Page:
The New York Timesleads with a piece detailing how in 2002 an al-Qaida suspect "fabricated" claims of connections between Iraq and AQ after he had been sent by the U.S. to Egypt and was at least afraid he would be tortured. Ibn al-Shaykh al-Libi's comments, which he later recanted, were the main "evidence" for the White House's assertion of AQ-Saddam links. His bogus confession—which a U.S. intel agency flagged as likely BS back in 2002—and its connection to possible torture has been written about before, seemingly first in a somewhat buried reference in Knight Ridder. The Los Angeles Timesleads with GOP House and Senate negotiators agreeing to renew the Patriot Act. Most of the law will be made permanent, while its two most controversial provisions—one for poking around libraries and the other for expanded wiretap powers—will get a four-year lease. The deal appears to be nearly the same one heralded a few weeks ago. Presumably that's why the other papers don't give it front-page play. Also, the deal is projected to go to a vote next week, but there's a solid chance of a filibuster.
USA Todayleads with what it portrays as a new angle in the military's habit of paying Iraqi journalists for play: Some reporters were paid via the "Baghdad Press Club," which was created and funded by the U.S.USAT, though, isn't clear: Was the club's U.S. funding publicly acknowledged? If so, the funding wasn't the problem, it's what it was used to buy: fluffy stories. For what it's worth, a Pentagon press release described the club last year not as a U.S. creation exactly but rather as "a group of prominent print, television and radio media from Baghdad." Finally, Knight Ridder looked at the press club a few weeks ago. (And no, its coverage wasn't clear on that point either.) The Washington Posttop nonlocal story goes to New Orleans' Tulane University announcing it will lay off 230 faculty members and cut its budget by $100 million. Doing a heckuva (spin) job, the school's president described the cutbacks as "a win-win," explaining, "What we are offering is a first-rate education and the opportunity to be a part of the biggest recovery in the last 100 years."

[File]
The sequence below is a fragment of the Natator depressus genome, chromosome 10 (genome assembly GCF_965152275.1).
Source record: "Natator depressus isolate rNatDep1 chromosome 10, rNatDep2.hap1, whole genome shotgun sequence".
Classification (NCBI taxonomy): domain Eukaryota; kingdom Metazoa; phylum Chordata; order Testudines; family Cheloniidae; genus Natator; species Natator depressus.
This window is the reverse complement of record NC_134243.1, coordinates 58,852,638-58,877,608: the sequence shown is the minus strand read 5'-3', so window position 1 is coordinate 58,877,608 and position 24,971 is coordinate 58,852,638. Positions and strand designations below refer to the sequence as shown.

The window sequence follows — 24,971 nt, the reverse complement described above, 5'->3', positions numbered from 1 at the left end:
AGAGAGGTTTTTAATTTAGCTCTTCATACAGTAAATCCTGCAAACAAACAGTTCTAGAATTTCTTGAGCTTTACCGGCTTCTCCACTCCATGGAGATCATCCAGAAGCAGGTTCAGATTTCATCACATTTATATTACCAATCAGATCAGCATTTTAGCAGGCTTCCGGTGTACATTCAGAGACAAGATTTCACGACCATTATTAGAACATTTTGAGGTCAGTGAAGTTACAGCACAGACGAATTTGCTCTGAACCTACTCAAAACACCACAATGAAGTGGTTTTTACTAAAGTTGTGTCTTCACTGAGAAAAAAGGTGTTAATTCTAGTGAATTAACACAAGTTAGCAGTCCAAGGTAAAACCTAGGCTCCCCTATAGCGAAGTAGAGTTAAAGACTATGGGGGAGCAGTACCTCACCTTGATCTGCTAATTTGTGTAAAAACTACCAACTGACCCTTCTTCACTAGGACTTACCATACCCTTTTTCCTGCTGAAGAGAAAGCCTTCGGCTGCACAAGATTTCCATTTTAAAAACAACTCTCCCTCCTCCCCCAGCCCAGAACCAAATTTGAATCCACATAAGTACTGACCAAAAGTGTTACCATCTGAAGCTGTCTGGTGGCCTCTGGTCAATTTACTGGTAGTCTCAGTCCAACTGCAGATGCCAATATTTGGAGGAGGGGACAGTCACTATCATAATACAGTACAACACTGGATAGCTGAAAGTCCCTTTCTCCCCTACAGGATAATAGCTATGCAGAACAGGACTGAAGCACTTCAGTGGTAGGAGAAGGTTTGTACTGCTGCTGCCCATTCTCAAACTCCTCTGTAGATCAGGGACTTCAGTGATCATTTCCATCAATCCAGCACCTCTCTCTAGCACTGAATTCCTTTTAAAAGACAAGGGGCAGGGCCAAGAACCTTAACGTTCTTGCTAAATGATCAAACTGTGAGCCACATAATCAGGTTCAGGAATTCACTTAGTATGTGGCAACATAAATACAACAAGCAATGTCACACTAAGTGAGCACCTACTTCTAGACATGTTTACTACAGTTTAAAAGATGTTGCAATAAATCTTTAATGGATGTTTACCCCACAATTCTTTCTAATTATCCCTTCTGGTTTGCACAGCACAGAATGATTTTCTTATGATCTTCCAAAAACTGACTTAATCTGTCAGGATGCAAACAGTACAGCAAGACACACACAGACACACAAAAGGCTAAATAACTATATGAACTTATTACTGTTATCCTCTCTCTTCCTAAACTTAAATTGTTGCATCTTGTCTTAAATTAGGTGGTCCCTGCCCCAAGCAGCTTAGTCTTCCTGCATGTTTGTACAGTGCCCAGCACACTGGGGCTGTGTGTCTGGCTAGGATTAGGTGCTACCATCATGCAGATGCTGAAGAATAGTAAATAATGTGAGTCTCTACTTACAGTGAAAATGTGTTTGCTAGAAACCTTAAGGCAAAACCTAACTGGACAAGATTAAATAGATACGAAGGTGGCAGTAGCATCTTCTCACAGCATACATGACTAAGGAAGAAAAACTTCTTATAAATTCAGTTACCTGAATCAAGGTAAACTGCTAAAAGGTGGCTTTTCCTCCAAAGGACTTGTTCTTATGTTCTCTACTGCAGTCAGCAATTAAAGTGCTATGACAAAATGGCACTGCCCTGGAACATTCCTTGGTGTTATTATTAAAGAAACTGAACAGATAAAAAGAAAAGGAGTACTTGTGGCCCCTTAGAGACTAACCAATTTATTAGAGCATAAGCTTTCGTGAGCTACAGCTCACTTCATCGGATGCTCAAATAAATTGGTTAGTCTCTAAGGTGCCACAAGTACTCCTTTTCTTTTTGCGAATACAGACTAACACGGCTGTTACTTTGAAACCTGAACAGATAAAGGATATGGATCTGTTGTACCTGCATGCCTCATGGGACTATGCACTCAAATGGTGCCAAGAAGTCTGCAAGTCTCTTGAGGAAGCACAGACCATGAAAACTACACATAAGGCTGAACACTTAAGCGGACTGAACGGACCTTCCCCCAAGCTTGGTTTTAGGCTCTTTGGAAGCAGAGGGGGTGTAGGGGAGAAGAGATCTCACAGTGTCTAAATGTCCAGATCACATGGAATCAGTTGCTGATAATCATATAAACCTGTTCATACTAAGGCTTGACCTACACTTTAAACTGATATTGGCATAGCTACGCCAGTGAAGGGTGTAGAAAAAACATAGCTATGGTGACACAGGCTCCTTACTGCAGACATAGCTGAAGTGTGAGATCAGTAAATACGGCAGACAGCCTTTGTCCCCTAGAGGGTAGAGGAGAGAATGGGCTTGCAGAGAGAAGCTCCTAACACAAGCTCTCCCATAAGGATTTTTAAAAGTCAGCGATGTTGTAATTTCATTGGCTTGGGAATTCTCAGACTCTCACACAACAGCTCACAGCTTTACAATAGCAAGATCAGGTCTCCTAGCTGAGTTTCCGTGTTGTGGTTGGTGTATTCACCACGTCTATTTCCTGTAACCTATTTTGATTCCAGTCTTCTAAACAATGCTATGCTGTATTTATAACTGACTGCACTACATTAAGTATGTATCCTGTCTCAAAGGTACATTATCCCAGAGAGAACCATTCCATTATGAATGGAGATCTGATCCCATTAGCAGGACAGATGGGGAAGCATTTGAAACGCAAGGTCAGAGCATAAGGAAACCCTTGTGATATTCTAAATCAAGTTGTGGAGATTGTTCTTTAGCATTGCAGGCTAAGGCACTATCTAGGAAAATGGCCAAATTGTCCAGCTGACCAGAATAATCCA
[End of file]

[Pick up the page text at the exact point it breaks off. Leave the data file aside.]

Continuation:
The papers all go inside with a suicide bomber killing about two dozen Iraqis on a bus in Baghdad bound for the mostly Shiite city of Nasiriya. Also, an insurgent Web site claimed to have executed an American contractor; though it didn't name him, the group earlier showed footage of abducted contractor Ronald Schulz.
In a piece TP missed yesterday, the WP saw signs that Iraqis are far more engaged and savvy about the coming vote than they were around January's elections. "It is like night and day from 10 months ago in terms of level of participation and political awareness," said a Canadian election specialist.
The NYT looks at the possibility that the Shiite super-coalition in Iraq might break apart: "There has been a palpable drop in support among moderate voters and the leading ayatollahs, who are disenchanted with the performance of the current Shiite government." If there's a breakup, U.S.-favored secular parties could gain.
The WP fronts word that the military is investigating a video posted on the Web that appears to show security contractors in Iraq shooting civilian cars. The Post quotes Iraqis complaining about trigger-happy contractors. What the Post doesn't explain is the larger context. As Slatehas detailed, contractors operate in a legal gray zone, exempt from Iraqi law as well as military codes.
The WP goes inside with FEMA's second-ranking official in Louisiana going off-the-reservation and complaining about the government's plan to spend a few billion dollars building trailer homes. He agreed with experts on all sides who have been arguing that the money would be better spent on vouchers or simply cash to evacuees. "Temporary housing is not cost effective or customer-oriented," said the official.
Everybody mentions that Britain's top court ruled that evidence gained through torture is verboten in U.K. courts.
The NYT and WPgo inside with European ministers having din-din with Secretary of State Rice, after which many, as the Post puts it, said they "were satisfied with Rice's explanations" of U.S. detainee policy. As the NYT emphasizes and the WP continues, oddly, to deny, Rice has not announced new policies, nor has she categorically denied that the U.S. uses cruel, inhumane, or degrading treatment. But if Condi didn't change policy, why were some Europeans expressing "satisfaction"? The papers don't really answer that. This TPer's theory: It's Kabuki theater tush-covering.